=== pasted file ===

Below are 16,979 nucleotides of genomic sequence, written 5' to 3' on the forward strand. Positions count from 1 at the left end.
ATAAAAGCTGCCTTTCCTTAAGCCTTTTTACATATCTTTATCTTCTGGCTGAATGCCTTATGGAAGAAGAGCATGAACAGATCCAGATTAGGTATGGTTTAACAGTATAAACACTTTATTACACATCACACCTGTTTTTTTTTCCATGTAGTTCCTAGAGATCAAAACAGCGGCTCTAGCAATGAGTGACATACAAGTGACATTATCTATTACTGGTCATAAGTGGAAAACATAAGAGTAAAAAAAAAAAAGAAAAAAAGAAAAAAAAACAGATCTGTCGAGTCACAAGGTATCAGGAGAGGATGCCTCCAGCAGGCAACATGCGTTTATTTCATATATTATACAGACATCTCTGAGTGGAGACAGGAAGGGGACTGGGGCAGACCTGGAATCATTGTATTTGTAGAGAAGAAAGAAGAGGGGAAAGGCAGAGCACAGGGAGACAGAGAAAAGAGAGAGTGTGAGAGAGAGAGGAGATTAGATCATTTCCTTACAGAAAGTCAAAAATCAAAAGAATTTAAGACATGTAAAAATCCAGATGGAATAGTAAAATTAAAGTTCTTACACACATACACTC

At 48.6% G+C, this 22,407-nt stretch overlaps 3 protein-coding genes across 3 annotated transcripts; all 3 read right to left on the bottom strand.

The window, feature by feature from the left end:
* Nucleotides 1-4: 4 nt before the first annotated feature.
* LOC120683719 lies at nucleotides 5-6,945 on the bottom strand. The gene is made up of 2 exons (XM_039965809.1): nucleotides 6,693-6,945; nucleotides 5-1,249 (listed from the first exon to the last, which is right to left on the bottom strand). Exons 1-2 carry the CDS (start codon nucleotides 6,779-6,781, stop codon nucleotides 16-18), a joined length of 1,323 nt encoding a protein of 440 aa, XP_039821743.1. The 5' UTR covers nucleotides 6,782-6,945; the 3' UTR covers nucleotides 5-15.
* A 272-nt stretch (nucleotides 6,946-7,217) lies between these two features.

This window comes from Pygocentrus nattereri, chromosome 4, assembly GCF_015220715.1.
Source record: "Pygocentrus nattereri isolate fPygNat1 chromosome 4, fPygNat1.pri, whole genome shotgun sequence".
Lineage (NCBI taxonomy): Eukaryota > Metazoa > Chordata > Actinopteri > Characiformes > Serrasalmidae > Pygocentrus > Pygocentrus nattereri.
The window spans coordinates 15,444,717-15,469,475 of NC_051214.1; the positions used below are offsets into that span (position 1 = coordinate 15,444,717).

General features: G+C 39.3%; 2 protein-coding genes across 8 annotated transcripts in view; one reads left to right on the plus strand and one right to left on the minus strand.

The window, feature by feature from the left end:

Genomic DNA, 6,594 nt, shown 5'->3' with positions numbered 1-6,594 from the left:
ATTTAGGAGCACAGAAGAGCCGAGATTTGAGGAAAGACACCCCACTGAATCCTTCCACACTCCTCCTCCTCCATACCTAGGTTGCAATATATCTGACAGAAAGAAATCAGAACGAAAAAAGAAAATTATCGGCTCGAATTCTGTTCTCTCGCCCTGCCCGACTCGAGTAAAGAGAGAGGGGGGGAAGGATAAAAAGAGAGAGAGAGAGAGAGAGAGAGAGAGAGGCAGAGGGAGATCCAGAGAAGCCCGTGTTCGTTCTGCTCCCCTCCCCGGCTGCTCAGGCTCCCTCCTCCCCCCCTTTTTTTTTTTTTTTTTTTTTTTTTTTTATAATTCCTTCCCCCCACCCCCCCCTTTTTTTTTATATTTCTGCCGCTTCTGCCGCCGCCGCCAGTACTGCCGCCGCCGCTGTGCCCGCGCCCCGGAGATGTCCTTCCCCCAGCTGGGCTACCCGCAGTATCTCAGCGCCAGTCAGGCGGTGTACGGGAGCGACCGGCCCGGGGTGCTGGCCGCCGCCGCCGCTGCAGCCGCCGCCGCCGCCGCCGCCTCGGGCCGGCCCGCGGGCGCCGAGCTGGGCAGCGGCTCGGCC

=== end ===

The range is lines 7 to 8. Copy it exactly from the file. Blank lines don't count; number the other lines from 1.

* A 272-nt stretch (nucleotides 6,946-7,217) lies between these two features.

This window comes from Pygocentrus nattereri, chromosome 4, assembly GCF_015220715.1.